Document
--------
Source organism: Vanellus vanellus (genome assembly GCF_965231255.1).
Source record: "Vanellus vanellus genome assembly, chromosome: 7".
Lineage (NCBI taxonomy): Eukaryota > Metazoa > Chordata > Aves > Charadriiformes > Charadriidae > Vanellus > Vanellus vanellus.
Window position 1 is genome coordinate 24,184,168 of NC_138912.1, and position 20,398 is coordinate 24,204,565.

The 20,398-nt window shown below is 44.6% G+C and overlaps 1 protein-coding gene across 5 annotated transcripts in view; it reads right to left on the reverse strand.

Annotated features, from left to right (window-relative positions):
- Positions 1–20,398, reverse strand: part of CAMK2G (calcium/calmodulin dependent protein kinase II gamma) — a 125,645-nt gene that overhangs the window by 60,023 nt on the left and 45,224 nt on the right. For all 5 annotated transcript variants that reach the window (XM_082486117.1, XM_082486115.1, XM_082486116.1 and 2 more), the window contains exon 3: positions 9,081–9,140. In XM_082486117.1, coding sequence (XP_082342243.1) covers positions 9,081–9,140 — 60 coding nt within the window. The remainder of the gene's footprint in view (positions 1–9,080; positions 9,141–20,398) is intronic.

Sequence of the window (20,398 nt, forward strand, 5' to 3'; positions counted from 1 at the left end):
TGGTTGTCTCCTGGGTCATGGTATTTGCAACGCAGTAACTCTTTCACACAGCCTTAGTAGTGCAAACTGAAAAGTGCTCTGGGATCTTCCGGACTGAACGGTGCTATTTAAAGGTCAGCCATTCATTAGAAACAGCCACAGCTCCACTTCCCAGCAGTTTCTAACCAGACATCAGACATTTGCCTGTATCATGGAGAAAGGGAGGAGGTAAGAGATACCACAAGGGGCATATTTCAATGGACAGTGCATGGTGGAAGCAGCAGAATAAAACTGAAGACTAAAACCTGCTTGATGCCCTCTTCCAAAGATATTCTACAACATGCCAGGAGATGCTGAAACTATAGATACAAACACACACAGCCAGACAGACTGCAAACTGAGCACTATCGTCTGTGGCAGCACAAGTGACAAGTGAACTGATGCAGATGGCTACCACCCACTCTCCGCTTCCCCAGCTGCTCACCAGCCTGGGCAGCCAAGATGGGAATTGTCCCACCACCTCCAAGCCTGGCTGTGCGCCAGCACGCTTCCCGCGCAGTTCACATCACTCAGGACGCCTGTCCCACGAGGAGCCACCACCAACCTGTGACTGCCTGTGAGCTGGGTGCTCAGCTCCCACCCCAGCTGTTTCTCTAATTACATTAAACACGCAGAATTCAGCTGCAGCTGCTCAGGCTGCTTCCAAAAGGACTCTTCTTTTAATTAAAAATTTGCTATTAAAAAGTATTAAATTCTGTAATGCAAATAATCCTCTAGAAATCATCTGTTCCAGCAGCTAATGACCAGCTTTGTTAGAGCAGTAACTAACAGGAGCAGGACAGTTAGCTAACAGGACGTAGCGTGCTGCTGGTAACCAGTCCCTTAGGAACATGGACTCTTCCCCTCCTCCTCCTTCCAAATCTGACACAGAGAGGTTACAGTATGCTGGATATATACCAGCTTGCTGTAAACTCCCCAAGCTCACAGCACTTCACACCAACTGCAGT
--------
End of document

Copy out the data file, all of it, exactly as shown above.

Source organism: Vanellus vanellus (genome assembly GCF_965231255.1).
Source record: "Vanellus vanellus genome assembly, chromosome: 7".
Lineage (NCBI taxonomy): Eukaryota > Metazoa > Chordata > Aves > Charadriiformes > Charadriidae > Vanellus > Vanellus vanellus.
Window position 1 is genome coordinate 24,184,168 of NC_138912.1, and position 20,398 is coordinate 24,204,565.

The 20,398-nt window shown below is 44.6% G+C and overlaps 1 protein-coding gene across 5 annotated transcripts in view; it reads right to left on the reverse strand.

Annotated features, from left to right (window-relative positions):
- Positions 1–20,398, reverse strand: part of CAMK2G (calcium/calmodulin dependent protein kinase II gamma) — a 125,645-nt gene that overhangs the window by 60,023 nt on the left and 45,224 nt on the right. For all 5 annotated transcript variants that reach the window (XM_082486117.1, XM_082486115.1, XM_082486116.1 and 2 more), the window contains exon 3: positions 9,081–9,140. In XM_082486117.1, coding sequence (XP_082342243.1) covers positions 9,081–9,140 — 60 coding nt within the window. The remainder of the gene's footprint in view (positions 1–9,080; positions 9,141–20,398) is intronic.

Sequence of the window (20,398 nt, forward strand, 5' to 3'; positions counted from 1 at the left end):
TGGTTGTCTCCTGGGTCATGGTATTTGCAACGCAGTAACTCTTTCACACAGCCTTAGTAGTGCAAACTGAAAAGTGCTCTGGGATCTTCCGGACTGAACGGTGCTATTTAAAGGTCAGCCATTCATTAGAAACAGCCACAGCTCCACTTCCCAGCAGTTTCTAACCAGACATCAGACATTTGCCTGTATCATGGAGAAAGGGAGGAGGTAAGAGATACCACAAGGGGCATATTTCAATGGACAGTGCATGGTGGAAGCAGCAGAATAAAACTGAAGACTAAAACCTGCTTGATGCCCTCTTCCAAAGATATTCTACAACATGCCAGGAGATGCTGAAACTATAGATACAAACACACACAGCCAGACAGACTGCAAACTGAGCACTATCGTCTGTGGCAGCACAAGTGACAAGTGAACTGATGCAGATGGCTACCACCCACTCTCCGCTTCCCCAGCTGCTCACCAGCCTGGGCAGCCAAGATGGGAATTGTCCCACCACCTCCAAGCCTGGCTGTGCGCCAGCACGCTTCCCGCGCAGTTCACATCACTCAGGACGCCTGTCCCACGAGGAGCCACCACCAACCTGTGACTGCCTGTGAGCTGGGTGCTCAGCTCCCACCCCAGCTGTTTCTCTAATTACATTAAACACGCAGAATTCAGCTGCAGCTGCTCAGGCTGCTTCCAAAAGGACTCTTCTTTTAATTAAAAATTTGCTATTAAAAAGTATTAAATTCTGTAATGCAAATAATCCTCTAGAAATCATCTGTTCCAGCAGCTAATGACCAGCTTTGTTAGAGCAGTAACTAACAGGAGCAGGACAGTTAGCTAACAGGACGTAGCGTGCTGCTGGTAACCAGTCCCTTAGGAACATGGACTCTTCCCCTCCTCCTCCTTCCAAATCTGACACAGAGAGGTTACAGTATGCTGGATATATACCAGCTTGCTGTAAACTCCCCAAGCTCACAGCACTTCACACCAACTGCAGT